Guest Blog by Marc Paquette
As a little kid I used to knock myself out with my father’s camera. It was a Kodak Retinette, of which I can’t remember the model. I had no idea how to use it but I was fascinated by its shiny metal, complicated dials, and mysterious numerical markings. He bought it new, before he married my mother.
By adolescence, I forgot about dusty, old cameras and sought other things to occupy my time. (Those stories can’t be mentioned in The FPP.)
Now that I’m older, my mind has returned to being entranced by old, shiny things. Recently during my weekly (ok, twice-daily) Craigslist browsing, I answered an ad for a used Kodak Retina S2. It’s a compact 35mm camera that Kodak sold in the 1960s, about the time that my father bought his Retinette. There was only one cure for this merciless combination of gear acquisition syndrome and age-induced sentimentality and it cost me $60.
Kodak cameras were popular and useful but were never leaders in quality or innovation. Except, maybe, the Retina cameras. These were built by a German company, Nagel, that Kodak acquired in the 1930s. The Retina S2 is at the low end in the Retina line. It’s simple but solid gear. The parts that matter are metal, including the outer case, the exterior lens components, and the film winding crank. The rest is plastic. It has a hot shoe and a socket for flash cubes.
The lens was made by Schneider-Kreuznach, an optics company that’s still around today. They practically packed the whole camera into this lens. The shutter release and rings for aperture, shutter speed, focus, and film ISO/DIN are all crammed in there. I’m impressed that there’s room for glass. The 45mm lens is the “standard” for 35mm film. It opens up to a respectable f/2.8 and stops down to f/22. The selection of shutter speeds is limited from 1/250 to 1/30 seconds, an automatic flash mode (only 1/30), and a bulb mode. The ISO/DIN dial goes from ISO 25 to 400.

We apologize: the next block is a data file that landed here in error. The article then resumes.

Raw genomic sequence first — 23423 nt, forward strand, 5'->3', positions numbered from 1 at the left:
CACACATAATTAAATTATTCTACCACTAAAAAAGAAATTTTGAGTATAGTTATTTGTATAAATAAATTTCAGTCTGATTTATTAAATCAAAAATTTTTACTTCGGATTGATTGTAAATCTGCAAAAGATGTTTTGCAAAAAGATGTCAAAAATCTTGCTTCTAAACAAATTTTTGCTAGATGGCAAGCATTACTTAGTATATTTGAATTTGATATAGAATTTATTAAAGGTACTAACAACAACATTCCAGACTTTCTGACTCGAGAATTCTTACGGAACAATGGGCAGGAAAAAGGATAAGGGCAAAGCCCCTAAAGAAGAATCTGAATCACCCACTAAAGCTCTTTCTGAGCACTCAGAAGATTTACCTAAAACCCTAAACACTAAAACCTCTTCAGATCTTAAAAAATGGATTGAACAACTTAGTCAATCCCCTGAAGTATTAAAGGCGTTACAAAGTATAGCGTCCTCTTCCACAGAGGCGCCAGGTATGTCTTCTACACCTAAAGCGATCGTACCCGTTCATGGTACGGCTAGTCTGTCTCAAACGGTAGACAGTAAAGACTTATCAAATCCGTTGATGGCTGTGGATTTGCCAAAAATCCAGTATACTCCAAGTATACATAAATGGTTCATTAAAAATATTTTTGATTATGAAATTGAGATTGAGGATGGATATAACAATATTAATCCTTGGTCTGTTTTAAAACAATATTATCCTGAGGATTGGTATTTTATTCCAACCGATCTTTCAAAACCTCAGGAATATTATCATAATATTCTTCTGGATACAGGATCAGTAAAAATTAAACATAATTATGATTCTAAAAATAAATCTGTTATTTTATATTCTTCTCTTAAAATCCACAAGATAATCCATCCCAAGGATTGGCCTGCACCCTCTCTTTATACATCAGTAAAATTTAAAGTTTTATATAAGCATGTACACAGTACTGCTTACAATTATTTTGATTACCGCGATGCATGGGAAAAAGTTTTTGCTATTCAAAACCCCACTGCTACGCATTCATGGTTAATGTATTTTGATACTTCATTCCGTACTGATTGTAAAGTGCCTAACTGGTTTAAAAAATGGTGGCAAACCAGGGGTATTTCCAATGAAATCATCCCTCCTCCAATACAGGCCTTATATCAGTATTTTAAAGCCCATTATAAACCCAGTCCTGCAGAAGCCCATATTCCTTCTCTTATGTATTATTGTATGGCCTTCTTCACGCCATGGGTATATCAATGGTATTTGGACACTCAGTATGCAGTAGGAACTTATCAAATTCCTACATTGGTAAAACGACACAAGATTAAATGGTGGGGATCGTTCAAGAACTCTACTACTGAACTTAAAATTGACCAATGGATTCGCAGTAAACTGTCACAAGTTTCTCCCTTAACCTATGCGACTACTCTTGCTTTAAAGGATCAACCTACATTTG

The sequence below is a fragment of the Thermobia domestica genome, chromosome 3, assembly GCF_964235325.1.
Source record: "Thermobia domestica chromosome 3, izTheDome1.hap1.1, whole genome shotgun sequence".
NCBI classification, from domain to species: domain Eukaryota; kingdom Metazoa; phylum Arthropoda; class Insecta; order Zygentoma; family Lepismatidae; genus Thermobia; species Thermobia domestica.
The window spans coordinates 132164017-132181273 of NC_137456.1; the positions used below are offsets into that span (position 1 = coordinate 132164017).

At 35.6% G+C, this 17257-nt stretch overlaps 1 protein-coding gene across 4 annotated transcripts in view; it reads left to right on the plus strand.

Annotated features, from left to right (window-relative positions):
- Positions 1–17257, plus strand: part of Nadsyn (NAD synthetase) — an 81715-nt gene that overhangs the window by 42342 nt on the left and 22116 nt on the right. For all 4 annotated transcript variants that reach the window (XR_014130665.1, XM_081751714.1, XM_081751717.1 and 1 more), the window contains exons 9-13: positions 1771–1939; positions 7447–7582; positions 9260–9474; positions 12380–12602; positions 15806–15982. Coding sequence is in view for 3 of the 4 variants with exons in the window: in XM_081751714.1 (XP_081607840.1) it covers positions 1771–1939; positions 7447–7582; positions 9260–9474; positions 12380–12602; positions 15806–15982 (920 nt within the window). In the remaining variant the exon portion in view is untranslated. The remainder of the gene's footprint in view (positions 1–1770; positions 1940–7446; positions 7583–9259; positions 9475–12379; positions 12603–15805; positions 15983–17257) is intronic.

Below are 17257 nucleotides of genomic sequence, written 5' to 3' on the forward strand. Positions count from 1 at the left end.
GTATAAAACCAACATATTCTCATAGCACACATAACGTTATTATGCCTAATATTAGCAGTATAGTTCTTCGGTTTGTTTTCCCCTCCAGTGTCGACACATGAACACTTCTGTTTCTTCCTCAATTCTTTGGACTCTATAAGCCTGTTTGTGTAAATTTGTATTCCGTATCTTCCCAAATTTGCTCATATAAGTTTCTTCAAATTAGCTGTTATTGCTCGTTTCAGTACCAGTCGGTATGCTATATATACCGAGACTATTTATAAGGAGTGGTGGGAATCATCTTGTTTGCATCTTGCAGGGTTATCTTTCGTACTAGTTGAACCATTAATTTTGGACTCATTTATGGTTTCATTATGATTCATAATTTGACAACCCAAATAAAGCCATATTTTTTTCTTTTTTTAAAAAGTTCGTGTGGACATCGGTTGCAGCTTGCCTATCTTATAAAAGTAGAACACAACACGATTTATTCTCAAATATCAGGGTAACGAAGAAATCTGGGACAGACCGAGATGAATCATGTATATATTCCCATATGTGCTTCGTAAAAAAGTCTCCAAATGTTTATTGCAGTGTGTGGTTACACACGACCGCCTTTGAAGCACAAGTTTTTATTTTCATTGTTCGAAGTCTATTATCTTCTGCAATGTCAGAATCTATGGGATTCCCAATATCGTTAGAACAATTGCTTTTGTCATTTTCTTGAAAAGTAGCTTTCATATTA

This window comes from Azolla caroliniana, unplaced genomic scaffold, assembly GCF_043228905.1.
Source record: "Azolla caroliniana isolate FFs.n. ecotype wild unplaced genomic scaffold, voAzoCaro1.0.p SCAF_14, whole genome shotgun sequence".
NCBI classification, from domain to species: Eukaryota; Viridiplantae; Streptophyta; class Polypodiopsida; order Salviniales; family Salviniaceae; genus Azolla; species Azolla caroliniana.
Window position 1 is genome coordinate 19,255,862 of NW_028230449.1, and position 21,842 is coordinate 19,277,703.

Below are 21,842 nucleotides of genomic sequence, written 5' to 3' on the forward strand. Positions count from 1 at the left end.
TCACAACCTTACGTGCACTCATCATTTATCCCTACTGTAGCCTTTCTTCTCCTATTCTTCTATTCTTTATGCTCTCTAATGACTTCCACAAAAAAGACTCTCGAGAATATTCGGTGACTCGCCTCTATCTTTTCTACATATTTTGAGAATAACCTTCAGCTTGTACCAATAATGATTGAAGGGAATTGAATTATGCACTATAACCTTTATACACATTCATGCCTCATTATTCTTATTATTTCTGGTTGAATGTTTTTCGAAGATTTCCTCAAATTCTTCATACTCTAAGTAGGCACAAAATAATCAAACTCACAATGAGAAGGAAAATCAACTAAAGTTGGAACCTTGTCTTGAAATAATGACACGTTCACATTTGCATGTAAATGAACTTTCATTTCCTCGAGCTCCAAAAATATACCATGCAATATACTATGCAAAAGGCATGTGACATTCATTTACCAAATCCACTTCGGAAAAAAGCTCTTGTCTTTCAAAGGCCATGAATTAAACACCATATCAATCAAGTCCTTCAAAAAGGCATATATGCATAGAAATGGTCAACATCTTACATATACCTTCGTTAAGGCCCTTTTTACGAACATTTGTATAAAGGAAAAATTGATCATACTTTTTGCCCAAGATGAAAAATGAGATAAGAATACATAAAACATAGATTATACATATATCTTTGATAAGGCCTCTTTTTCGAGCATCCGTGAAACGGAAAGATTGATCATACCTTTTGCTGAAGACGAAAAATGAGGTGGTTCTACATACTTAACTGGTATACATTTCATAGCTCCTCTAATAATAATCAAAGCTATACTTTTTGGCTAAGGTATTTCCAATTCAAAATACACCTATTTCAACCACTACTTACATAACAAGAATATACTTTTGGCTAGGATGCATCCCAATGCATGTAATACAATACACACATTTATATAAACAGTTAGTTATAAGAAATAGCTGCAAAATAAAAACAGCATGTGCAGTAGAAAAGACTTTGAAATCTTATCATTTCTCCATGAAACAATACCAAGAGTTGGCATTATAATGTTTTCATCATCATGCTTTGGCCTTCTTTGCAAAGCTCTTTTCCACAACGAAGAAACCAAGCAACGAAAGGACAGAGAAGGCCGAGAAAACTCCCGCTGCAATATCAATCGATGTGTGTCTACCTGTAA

The automatic flash mode is clever, probably useful back in its day, but useless today. When you set the shutter speed to flash mode, the lens limits the focus ring to a range from 4.5 to about 20 feet. The lens also locks the aperture and focus rings together to adjust for flash brightness. As you focus nearer, the aperture stops down automatically. This mode is tuned for flash cubes and is useless for a flash on the hot shoe. The camera has a compartment for a PX-23 battery, which is used only for firing flash cubes. You don’t need the battery otherwise, not even for the hot shoe or light meter.
The meter is driven by a selenium cell, which is next to the viewfinder window. It doesn’t need a battery but is susceptible to corrosion. After a few decades, a selenium light meter might measure incorrectly or not at all. Luckily for me, mine still works but it’s measuring the entire scene and couldn’t care less about backlighting, shadow detail, or scene contrast.
If you press your forehead firmly against the camera, tilt your head at a sliver of an angle, then move your eye to the limit of human ocular dexterity, you can see the light meter needle on the right side of the viewfinder. The needle will point to a + sign, a -, or the goal: right in the middle. The meter reacts to light, of course, but also compensates for shutter, aperture, and film speed settings.
The viewfinder is static and not coupled to the lens. That means you have to guess your subject’s distance then turn the focus dial accordingly. To paraphrase Henry Ford, any guess will do as long as it’s correct.
Not only do you have to guess, you have to remember to focus. Some people call this simplicity “charming”. Cynical spin doctors call this “zone focusing”. Other people call it a few exotic words (which also won’t be mentioned in The FPP) when they realize that the perfect focus in the viewfinder has nothing to do with the lens. Or so I’m told.
Loading film is easy with a plastic tongue on the take-up spool that grips the film with friction. Just drop the 135 (a.ka. 35mm) canister in the chamber, pull the leader and slide it onto the tongue. Close the film chamber and snap away until the film counter is at 1. Done.
The Kodak Retina S2 is a simple camera with a few nice features. Its great lens, light meter, and easy film loading make it quirky but fun to use. And the little kid in me likes the shiny parts.
Marc Paquette is a technical writer by day. In his spare time he rides a bicycle, sails a boat, and uses his film cameras to take photos of bicycles, sailboats, and life in Montreal. And, of course, he never misses an episode of The FPP. He is the self-appointed chief editor of the self-proclaimed 2nd most austere photography magazine on the internet: seriousphotostuff.blogspot.com